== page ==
12/11/2012 12:27 GMT | Updated 12/01/2013 05:12 GMT

'70s Bush': Women and Pubic Hair

Bushy pubic hair floating like seaweed in a bathtub.

It's a lovely image, isn't it? It makes me think of a soft, soothing pile of hair, a welcoming cushion, a beautiful, slightly mysterious place.

Well, Cameron Diaz doesn't think so. In fact, she seems to think it's something disgusting, something old-fashioned, something horrifying, something to be laughed at.

On Graham Norton's talk show this weekend, Diaz revealed her shock at a friend's "70s bush". According to Diaz, women need to have very tidy, trimmed pubic hair. She and a group of friends nagged the woman, but to no avail. The woman's husband got in on the act, but still she wouldn't remove the infernal bush. Finally, Diaz and her friends apparently attacked this poor woman - who was happy and comfortable with the seaweed waving gently between her thighs - with a pair of scissors and forced her to remove her pubic hair. "We did it because we love her so much," Diaz claimed, proud of her achievement.

The audience laughed and applauded.

Since when did it become the norm for women to be bald or, at the very least, tidily trimmed in their pubic regions? Since when is it okay for people to tell their friends just what they think of their body hair? Since when did it become acceptable to sit in judgement about and even actively fight against someone else's personal choices?

Pubic hair serves an important purpose (namely, protecting women's genitals from bacteria). It comes in a range of colours, textures, and styles. That difference is something to celebrate and enjoy.

And yet, more and more women feel pressured - by their friends and peers, by their partners, by the media, and even by their parents - to remove this vital bush. Diaz's shock-and-horror routine will only encourage the lack of self-confidence that many women already feel when it comes to their bodies. A famous actress says pubic hair is gross? Well, then, I'd better get rid of mine - even if the method is painful, even if I get an infection, even if I feel like a plucked chicken or a prepubescent child - or I will risk being an object of ridicule.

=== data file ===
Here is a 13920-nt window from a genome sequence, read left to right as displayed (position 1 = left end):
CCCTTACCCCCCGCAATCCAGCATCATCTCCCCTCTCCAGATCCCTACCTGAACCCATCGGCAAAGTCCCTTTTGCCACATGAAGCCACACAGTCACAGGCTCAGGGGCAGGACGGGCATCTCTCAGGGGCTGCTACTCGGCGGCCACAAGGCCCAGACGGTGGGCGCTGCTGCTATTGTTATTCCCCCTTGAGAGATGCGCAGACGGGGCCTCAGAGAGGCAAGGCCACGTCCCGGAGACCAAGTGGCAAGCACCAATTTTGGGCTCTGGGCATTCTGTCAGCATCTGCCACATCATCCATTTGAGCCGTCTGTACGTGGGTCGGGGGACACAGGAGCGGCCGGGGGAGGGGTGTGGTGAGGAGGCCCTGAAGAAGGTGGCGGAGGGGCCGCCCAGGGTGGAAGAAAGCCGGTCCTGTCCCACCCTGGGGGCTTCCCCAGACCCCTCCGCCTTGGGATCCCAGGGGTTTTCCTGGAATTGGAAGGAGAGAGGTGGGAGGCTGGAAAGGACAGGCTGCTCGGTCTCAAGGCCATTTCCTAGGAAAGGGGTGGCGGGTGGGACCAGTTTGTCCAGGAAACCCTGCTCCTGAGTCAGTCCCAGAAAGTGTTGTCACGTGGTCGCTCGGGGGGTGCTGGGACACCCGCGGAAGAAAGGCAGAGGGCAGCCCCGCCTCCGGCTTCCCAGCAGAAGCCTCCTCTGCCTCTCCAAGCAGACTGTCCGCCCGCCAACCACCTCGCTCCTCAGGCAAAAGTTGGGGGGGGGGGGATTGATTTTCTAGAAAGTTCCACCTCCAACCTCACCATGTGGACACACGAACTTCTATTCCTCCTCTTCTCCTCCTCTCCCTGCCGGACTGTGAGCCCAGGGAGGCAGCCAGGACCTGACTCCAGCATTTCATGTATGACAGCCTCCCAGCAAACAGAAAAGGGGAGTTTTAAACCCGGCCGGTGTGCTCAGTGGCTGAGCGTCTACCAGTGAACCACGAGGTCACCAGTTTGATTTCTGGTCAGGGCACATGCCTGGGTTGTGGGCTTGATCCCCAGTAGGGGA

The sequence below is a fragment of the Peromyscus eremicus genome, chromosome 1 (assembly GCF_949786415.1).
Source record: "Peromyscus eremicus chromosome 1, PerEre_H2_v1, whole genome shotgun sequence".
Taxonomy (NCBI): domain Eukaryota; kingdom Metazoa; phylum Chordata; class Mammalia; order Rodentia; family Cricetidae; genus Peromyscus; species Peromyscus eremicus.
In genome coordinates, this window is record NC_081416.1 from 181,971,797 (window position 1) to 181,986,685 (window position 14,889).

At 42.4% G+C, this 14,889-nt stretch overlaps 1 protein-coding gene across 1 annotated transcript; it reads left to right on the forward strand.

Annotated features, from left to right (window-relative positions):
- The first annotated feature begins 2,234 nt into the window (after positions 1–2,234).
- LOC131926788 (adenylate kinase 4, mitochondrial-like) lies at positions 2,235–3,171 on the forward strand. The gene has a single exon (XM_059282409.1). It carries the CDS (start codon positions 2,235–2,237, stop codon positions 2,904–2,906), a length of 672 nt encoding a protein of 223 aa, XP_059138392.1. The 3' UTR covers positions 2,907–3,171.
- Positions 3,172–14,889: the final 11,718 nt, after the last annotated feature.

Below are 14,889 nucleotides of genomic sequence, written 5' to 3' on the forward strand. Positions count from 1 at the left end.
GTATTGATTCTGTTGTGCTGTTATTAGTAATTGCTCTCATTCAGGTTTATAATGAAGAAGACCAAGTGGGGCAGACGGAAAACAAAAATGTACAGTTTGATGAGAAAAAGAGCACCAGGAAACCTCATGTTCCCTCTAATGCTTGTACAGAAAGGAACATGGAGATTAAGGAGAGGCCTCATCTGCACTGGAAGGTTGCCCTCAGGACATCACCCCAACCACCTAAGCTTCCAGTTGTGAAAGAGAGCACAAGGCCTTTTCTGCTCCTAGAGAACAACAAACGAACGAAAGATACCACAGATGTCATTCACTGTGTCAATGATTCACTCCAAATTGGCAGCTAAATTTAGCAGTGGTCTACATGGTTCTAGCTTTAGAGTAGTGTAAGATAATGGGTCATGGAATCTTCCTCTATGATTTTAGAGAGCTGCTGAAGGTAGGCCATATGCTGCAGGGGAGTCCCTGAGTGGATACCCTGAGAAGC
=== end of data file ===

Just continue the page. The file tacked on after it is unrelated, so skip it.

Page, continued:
Do men feel this way about their pubic hair? I'd like to hear a male celebrity go on Graham Norton's show and express distaste at his friend's hairy testicles. "So a bunch of us guys took a razor to him in the shower!" his story would finish. "His wife was so grateful, because she couldn't possibly be expected to sleep with a man au naturel." And then the audience would clap.

Yeah, right. That's not terribly likely to happen, is it? Men certainly aren't oppressed in this way. So what is it about women in particular that makes our bodies require and even be prey to more discussions, more interventions, more treatments?

Why, when there are so many things in life that we could be spending our time and energy on, do women waste hours (and lots of money) on shaving, waxing, depilatory creams, laser treatments, and so on? Why do we put ourselves through it and why are we encouraged, even expected, to?

Something is clearly wrong here.

So, if November is 'Movember', the month when men grow moustaches for charity, why not have a challenge for women too? Grow your pubic hair. Let your seaweed wave. Do it for charity - towards yourself.

Be proud of your body in its natural state, and help pass that message on to the next generation. Our bodies don't need a lot of work done on them; evolution's done a fine job as it is.

So, go on. Sport that glorious, natural "70s bush".

See also Joanna Krupa Topless For PETA Anti-Fur Campaign, With Wild Pubic Tufts